Star Trek (and Science Fiction) as Safe Political Commentary

In his article “Cold War Pop Culture and the Image of U.S. Foreign Policy: The Perspective of the Original Star Trek Series,” Nicholas Evan Sarnatakes examines several episodes from the original Star Trek  series as commentary on the global and domestic political climate of the 1960’s, when they were produced. One particular example examined by Sarnatakes comes takes the form of an allegory for Nazi Germany, as the Enterprise encounters a planet on which a man from Earth has set up his own fascist regime. Despite creating the state in an effort to unify the planet peacefully, it soon devolves into a belligerent, dangerous force that threatens to attack nearby worlds. In the end, the conclusion is reached that the people of Earth must obey the “Prime Directive” as it is the only way to prevent the formation of such states. In all, this episode provided commentary on U.S. foreign policy initiatives, essentially saying that America should not interfere with the affairs of foreign nations as “attempts to intervene will have repercussions for which Americans will be responsible.” The episode also hints at the superiority of Democracy over other government types, particularly totalitarianism, as it’s noted that “[when] a man holds that much power, even with the best of intentions, just can’t resist the urge to play God.” Thus even through addressing the Nazism, the writers made clear the superiority of the U.S. over the Soviet Union.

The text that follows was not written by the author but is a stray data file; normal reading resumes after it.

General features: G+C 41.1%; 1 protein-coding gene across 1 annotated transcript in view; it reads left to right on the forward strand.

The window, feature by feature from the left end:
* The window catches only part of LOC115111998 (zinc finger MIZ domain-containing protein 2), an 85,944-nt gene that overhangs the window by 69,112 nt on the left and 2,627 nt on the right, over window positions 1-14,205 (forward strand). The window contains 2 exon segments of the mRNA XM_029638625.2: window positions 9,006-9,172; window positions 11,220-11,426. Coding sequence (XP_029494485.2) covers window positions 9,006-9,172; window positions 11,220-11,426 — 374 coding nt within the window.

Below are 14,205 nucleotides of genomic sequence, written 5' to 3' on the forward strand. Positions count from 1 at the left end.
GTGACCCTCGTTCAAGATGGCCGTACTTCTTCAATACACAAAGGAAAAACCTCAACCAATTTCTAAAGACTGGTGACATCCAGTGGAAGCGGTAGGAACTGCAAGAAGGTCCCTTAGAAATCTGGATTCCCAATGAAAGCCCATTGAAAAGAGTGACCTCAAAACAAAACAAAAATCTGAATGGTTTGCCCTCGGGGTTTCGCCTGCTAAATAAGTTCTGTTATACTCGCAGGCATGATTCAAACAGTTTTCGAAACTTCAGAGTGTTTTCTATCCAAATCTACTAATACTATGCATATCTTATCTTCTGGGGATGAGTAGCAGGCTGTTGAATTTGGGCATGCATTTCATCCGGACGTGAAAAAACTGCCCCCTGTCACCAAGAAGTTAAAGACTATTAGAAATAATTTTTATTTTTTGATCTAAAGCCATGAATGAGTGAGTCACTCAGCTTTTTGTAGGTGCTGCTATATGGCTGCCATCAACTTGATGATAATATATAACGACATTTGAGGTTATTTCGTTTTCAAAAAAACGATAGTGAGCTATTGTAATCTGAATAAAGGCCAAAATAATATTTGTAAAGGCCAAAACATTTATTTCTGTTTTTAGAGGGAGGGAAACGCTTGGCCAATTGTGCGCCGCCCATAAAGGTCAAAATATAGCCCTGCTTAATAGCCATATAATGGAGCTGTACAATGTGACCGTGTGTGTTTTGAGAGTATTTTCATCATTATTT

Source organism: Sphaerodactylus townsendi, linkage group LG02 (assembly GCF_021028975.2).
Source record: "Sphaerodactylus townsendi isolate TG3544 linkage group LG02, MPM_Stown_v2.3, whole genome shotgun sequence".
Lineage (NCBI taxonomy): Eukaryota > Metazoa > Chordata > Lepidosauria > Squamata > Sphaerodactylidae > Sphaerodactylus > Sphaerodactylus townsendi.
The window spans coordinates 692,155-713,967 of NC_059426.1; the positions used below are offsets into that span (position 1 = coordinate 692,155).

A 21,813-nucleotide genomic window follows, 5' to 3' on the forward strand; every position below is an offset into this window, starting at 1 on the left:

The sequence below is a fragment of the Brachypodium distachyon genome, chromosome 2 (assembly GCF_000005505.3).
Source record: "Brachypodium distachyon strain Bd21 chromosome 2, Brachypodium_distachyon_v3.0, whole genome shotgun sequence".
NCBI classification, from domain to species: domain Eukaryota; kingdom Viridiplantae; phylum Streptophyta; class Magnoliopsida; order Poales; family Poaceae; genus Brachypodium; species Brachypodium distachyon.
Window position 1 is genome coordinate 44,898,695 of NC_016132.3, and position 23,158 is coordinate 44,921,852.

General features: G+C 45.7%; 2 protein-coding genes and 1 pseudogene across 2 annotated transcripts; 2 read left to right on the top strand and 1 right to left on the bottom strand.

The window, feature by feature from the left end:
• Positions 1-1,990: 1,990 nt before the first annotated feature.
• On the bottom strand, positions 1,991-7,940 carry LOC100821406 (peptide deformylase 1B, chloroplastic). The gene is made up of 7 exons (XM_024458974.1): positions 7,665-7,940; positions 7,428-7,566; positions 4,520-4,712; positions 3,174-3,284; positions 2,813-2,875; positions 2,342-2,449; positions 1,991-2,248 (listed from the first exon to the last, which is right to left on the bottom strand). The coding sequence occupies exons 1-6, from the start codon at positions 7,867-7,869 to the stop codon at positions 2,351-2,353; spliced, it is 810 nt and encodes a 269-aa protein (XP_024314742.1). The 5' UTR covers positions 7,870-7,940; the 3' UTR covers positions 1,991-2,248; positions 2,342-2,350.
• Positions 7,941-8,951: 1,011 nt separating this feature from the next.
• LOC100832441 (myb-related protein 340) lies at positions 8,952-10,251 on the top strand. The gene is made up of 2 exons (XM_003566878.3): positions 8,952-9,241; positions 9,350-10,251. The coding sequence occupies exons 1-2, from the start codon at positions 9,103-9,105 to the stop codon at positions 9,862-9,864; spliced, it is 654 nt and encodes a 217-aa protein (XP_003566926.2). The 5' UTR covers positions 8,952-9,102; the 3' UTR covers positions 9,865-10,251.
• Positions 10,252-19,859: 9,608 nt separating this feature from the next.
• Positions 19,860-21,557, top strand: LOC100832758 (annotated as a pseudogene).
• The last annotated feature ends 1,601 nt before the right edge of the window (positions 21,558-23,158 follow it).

Science fiction provides writers with a safe method of addressing sensitive issues as it adds at least one layer of abstraction to whatever they are discussing in their work. Instead of having to directly comment on a global situation, and make reference to real events, science fiction writers can instead speak in hypotheticals, and use only fictional characters with outlandish or absurd features to make their points. In this way they avoid being ostracized for directly challenging cultural or societal norms, as are instead simply inventing a society where they are different. Orson Scott Card’s Ender’s Game provides another example of commentary similar to that made by the Star Trek series, as the novel describes a war predicated entirely on not understanding a group different from one’s own. In this way Card allegorizes racism, and shows its negative impact on all involved, thus commenting on the racist tendencies present in the modern world.


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